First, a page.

In Wednesday’s press conference, Barack Obama said:
It would be nice if we could keep every tax break there is, but we've got to make some tough choices here if we want to reduce our deficit. And if we choose to keep those tax breaks for millionaires and billionaires, if we choose to keep a tax break for corporate jet owners, if we choose to keep tax breaks for oil and gas companies that are making hundreds of billions of dollars, then that means we've got to cut some kids off from getting a college scholarship. That means we've got to stop funding certain grants for medical research. That means that food safety may be compromised. That means that Medicare has to bear a greater part of the burden. Those are the choices we have to make.
So the bottom line is this: Any agreement to reduce our deficit is going to require tough decisions and balanced solutions. And before we ask our seniors to pay more for health care, before we cut our children's education, before we sacrifice our commitment to the research and innovation that will help create more jobs in the economy, I think it's only fair to ask an oil company or a corporate jet owner that has done so well to give up a tax break that no other business enjoys. I don't think that's real radical. I think the majority of Americans agree with that.
If this kind of rhetoric sounds familiar to you, it means that you have not been living under a rock your whole life. In fact, Democratic politicians have been recycling these tired old talking points for well over a century. The Democrats are the party of the people, while the Republicans the party of the well-heeled special interests. And so on. You get the idea, right?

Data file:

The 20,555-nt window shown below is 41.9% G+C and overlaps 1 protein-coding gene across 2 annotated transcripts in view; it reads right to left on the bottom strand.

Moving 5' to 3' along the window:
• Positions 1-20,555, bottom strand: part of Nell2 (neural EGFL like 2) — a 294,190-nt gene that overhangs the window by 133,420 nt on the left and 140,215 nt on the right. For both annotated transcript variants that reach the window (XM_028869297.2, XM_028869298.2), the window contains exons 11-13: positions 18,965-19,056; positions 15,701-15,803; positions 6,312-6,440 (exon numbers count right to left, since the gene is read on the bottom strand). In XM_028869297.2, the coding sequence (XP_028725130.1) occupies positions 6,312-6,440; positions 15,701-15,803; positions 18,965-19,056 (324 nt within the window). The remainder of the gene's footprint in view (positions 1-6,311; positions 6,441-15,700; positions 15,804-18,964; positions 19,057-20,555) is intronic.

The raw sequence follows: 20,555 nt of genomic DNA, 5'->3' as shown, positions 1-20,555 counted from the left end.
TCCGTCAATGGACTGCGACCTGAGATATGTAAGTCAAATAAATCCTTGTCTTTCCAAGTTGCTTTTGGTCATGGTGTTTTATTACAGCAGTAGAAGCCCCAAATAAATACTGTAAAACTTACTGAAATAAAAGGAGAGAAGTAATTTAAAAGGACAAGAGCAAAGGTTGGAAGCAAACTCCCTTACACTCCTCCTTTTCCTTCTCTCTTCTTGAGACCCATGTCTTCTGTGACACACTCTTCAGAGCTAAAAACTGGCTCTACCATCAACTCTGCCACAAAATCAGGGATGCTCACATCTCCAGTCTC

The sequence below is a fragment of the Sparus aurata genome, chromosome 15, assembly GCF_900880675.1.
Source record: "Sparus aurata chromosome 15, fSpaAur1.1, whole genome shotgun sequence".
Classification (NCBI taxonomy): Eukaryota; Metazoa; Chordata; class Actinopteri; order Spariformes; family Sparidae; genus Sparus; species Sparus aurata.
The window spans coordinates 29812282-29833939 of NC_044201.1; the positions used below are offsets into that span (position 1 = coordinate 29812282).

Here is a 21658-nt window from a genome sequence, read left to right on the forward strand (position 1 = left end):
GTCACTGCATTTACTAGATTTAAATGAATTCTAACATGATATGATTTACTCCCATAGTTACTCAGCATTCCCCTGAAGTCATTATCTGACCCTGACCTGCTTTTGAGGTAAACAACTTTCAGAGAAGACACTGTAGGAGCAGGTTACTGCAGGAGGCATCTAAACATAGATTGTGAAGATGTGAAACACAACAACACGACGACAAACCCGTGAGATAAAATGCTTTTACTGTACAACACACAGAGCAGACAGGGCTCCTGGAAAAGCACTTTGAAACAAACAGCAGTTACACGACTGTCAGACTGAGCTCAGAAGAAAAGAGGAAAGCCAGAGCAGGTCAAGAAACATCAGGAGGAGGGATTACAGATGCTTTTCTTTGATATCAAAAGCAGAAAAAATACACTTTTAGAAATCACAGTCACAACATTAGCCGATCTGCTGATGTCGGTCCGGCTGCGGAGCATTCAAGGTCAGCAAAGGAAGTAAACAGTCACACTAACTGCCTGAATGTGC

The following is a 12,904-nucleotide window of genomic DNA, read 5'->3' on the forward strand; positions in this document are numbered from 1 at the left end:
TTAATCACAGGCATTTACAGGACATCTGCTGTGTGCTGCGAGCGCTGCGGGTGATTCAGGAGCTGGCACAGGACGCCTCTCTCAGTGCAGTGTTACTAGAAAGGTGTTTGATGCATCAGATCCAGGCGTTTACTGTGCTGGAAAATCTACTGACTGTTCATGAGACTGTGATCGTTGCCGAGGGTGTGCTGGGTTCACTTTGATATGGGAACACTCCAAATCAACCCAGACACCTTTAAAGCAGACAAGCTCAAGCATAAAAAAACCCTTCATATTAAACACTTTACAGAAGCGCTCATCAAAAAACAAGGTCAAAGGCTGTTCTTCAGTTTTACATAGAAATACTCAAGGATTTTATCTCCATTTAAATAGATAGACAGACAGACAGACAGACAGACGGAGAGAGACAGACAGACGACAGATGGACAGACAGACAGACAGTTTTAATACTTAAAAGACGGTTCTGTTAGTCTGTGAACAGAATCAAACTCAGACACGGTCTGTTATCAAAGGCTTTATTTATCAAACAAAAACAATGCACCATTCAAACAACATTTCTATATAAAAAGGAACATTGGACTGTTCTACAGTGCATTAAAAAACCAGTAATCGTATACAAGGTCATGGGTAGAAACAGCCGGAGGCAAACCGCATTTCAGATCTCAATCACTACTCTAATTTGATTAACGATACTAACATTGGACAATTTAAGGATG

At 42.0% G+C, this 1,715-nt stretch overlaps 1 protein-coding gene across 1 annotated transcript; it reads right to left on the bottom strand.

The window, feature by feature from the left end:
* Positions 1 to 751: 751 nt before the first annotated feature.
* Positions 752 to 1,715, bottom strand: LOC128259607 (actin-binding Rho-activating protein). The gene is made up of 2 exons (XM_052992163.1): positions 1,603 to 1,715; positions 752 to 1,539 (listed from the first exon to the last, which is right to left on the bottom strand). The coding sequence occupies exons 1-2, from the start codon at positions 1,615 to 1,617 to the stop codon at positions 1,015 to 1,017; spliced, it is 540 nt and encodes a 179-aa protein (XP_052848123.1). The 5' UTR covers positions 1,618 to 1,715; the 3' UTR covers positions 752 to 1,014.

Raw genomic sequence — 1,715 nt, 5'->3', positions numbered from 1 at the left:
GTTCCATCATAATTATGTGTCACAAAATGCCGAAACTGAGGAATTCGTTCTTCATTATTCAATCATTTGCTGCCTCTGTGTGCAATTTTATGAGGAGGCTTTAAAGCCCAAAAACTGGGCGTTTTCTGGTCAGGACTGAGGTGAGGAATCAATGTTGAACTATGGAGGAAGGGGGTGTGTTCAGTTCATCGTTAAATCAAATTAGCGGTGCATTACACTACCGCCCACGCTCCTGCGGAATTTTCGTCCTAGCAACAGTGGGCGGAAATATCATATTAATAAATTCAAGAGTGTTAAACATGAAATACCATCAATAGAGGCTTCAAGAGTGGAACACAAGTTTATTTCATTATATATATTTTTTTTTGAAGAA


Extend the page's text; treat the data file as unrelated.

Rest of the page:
Here’s William Jennings Bryan in 1896:
There are two ideas of government. There are those who believe that if you just legislate to make the well-to-do prosperous, that their prosperity will leak through on those below. The Democratic idea has been that if you legislate to make the masses prosperous their prosperity will find its way up and through every class that rests upon it…
If they dare to come out in the open field and defend the gold standard as a good thing, we shall fight them to the uttermost, having behind us the producing masses of the nation and the world. Having behind us the commercial interests and the laboring interests and all the toiling masses, we shall answer their demands for a gold standard by saying to them, you shall not press down upon the brow of labor this crown of thorns. You shall not crucify mankind upon a cross of gold.
Here’s Harry Truman in 1948:
We have been working together for victory in a great cause. Victory has become a habit of our party. It has been elected four times in succession, and I am convinced it will be elected a fifth time next November.
The reason is that the people know that the Democratic Party is the people's party, and the Republican Party is the party of special interest, and it always has been and always will be.
Here’s Walter Mondale in 1984:
One last word to those who voted for Mr. Reagan.
I know what you were saying. But I also know what you were not saying.
You did not vote for a $200 billion deficit.
You did not vote for an arms race.
You did not vote to turn the heavens into a battleground.
You did not vote to savage Social Security and Medicare.
You did not vote to destroy family farming.
You did not vote to trash the civil rights laws.
You did not vote to poison the environment.
You did not vote to assault the poor, the sick, and the disabled…
Four years ago, many of you voted for Mr. Reagan because he promised you'd be better off. And today, the rich are better off. But working Americans are worse off, and the middle class is standing on a trap door.